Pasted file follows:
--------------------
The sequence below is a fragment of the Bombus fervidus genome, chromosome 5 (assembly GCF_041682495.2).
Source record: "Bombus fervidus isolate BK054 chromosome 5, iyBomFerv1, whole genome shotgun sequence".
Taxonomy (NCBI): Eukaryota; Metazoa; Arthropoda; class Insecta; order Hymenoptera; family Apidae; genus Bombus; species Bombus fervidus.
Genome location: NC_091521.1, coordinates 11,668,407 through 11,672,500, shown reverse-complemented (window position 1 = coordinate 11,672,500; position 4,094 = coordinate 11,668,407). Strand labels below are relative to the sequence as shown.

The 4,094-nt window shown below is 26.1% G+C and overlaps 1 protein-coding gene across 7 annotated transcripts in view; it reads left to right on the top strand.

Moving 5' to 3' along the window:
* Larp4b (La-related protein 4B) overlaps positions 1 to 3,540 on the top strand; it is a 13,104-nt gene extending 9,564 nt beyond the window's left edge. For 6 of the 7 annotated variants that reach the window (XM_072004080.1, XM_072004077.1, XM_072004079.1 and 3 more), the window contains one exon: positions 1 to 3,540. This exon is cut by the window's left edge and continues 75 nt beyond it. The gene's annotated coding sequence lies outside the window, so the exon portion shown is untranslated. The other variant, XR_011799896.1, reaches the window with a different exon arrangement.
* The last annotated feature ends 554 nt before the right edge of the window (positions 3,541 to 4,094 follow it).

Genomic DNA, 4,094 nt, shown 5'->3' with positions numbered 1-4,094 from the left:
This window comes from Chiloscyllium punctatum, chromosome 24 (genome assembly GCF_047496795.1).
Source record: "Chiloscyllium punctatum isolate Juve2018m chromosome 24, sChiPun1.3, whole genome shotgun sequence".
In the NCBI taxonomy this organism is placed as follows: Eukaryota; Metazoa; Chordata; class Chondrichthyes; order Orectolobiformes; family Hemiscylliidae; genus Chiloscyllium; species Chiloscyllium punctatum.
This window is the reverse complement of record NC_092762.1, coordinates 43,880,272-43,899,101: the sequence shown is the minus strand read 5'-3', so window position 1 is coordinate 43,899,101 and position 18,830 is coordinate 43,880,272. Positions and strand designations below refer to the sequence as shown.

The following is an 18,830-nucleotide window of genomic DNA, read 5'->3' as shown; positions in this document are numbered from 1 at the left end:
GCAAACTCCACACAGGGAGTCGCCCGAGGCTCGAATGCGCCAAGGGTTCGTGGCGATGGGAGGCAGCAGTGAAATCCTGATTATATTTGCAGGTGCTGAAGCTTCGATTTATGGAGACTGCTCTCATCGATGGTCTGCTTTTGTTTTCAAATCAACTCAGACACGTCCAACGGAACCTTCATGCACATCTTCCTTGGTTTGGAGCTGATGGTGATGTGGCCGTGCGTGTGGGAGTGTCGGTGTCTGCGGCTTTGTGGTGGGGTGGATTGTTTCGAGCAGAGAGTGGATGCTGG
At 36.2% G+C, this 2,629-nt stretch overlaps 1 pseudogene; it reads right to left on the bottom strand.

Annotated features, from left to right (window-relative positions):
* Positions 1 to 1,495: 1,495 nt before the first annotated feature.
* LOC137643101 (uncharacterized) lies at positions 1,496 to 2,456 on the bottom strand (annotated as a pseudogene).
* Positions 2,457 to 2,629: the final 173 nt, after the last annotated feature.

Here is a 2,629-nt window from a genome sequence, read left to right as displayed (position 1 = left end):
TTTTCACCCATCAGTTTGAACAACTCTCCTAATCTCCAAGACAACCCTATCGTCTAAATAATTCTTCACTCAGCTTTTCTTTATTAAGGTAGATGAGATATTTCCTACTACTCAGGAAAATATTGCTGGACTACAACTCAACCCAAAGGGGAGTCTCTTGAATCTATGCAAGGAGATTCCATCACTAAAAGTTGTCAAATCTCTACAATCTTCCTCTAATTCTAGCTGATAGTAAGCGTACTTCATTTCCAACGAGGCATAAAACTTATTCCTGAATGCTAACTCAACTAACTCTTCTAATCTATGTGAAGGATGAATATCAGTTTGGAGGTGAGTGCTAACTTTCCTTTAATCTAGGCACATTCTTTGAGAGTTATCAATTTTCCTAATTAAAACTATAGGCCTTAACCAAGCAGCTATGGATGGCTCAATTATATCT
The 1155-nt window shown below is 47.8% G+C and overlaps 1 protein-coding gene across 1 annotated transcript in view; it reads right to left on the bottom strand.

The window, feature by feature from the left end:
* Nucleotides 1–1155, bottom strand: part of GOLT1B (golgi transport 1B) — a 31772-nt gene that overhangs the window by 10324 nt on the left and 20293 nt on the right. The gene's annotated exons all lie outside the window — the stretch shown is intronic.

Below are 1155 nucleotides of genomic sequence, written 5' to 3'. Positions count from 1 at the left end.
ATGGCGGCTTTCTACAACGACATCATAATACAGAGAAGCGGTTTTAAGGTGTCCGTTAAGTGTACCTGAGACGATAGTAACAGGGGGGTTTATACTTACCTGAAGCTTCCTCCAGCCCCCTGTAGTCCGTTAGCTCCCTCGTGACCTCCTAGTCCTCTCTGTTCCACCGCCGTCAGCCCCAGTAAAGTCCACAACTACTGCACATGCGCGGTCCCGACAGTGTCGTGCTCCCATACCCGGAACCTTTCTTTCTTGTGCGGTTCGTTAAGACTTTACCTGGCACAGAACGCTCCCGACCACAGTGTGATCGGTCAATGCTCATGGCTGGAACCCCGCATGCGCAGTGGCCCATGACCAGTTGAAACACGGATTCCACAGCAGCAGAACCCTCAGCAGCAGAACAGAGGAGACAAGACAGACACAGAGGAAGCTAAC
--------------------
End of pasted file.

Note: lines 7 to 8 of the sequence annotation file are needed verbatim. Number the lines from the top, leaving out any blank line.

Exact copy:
* Larp4b (La-related protein 4B) overlaps positions 1 to 3,540 on the top strand; it is a 13,104-nt gene extending 9,564 nt beyond the window's left edge. For 6 of the 7 annotated variants that reach the window (XM_072004080.1, XM_072004077.1, XM_072004079.1 and 3 more), the window contains one exon: positions 1 to 3,540. This exon is cut by the window's left edge and continues 75 nt beyond it. The gene's annotated coding sequence lies outside the window, so the exon portion shown is untranslated. The other variant, XR_011799896.1, reaches the window with a different exon arrangement.
* The last annotated feature ends 554 nt before the right edge of the window (positions 3,541 to 4,094 follow it).